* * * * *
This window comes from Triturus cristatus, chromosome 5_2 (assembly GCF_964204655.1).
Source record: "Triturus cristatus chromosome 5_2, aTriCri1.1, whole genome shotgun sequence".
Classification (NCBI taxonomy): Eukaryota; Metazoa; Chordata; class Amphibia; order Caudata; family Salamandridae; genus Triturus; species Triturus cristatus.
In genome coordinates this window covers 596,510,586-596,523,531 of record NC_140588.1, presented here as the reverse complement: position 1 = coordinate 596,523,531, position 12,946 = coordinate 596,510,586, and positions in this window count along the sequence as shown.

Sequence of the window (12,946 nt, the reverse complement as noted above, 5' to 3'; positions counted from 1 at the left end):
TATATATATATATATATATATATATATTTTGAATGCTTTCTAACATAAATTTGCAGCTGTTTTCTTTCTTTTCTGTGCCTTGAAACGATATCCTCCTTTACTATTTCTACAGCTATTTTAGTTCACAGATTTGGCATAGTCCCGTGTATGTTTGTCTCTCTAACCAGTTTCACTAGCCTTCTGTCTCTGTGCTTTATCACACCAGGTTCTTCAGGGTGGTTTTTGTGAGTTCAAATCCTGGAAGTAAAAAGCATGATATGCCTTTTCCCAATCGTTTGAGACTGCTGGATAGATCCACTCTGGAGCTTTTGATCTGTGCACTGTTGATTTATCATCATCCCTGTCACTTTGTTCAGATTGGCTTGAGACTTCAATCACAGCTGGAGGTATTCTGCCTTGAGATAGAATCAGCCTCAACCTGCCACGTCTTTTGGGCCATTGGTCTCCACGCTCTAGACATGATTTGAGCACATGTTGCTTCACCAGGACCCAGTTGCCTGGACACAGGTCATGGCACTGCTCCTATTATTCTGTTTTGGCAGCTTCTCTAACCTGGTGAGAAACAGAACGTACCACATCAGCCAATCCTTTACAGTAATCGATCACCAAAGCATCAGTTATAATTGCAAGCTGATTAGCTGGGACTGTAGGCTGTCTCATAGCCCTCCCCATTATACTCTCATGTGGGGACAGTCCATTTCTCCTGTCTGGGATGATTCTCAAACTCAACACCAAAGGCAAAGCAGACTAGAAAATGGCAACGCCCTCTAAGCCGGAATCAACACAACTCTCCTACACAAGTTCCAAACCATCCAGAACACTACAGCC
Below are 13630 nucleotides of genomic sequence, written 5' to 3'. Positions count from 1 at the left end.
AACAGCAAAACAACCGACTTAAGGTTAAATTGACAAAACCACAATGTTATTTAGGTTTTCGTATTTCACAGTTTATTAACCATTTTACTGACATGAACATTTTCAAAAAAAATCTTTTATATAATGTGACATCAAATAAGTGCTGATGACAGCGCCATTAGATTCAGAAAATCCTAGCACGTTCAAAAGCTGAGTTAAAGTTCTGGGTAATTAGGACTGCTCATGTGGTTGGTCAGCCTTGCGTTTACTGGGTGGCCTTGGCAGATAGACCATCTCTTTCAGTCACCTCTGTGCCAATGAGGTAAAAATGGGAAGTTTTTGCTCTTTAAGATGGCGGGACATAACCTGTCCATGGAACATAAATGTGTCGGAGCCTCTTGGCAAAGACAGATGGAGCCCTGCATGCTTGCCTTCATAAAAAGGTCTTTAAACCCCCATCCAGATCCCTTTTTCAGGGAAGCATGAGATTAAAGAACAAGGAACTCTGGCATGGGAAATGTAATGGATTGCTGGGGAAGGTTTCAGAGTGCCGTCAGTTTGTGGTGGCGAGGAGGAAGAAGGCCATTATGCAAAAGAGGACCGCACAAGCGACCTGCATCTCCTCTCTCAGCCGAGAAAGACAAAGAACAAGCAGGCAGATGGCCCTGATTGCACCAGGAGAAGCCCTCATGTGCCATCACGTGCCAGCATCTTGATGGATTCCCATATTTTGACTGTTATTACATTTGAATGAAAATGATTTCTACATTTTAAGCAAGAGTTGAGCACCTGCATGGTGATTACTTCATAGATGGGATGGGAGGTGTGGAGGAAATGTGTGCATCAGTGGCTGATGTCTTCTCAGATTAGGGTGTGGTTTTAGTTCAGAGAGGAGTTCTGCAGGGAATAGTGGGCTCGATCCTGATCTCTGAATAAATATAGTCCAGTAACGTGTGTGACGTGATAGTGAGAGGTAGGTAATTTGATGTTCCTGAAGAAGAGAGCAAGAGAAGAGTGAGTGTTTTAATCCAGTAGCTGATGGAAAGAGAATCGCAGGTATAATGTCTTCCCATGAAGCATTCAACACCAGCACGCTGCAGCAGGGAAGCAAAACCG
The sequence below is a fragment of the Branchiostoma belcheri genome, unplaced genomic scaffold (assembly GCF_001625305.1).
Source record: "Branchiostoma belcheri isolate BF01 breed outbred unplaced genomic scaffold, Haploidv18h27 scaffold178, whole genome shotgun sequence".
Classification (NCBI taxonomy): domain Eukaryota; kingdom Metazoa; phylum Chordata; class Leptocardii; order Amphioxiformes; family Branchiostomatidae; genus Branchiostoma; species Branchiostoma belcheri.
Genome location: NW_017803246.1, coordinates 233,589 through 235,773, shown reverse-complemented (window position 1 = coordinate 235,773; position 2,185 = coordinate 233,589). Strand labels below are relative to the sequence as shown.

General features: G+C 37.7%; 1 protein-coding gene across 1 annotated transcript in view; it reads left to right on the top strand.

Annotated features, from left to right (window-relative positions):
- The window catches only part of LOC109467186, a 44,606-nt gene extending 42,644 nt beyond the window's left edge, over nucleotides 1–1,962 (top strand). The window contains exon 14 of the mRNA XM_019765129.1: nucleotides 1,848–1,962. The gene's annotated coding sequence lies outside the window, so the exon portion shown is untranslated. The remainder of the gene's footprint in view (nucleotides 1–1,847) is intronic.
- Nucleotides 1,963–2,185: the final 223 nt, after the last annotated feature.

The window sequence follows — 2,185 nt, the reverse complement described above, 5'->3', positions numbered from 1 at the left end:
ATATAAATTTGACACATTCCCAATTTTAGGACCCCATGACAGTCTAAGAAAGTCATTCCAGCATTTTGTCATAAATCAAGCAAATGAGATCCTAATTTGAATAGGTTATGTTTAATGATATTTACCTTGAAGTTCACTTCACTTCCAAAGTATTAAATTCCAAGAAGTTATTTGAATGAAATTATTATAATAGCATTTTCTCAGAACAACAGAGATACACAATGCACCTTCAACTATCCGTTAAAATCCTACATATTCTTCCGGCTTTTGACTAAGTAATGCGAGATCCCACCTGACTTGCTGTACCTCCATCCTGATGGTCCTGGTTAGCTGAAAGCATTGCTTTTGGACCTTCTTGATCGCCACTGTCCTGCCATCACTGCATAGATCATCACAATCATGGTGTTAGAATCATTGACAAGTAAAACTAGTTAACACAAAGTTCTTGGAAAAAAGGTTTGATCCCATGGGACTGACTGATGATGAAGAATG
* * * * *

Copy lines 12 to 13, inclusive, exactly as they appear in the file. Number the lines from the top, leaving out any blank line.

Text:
Genome location: NW_017803246.1, coordinates 233,589 through 235,773, shown reverse-complemented (window position 1 = coordinate 235,773; position 2,185 = coordinate 233,589). Strand labels below are relative to the sequence as shown.

General features: G+C 37.7%; 1 protein-coding gene across 1 annotated transcript in view; it reads left to right on the top strand.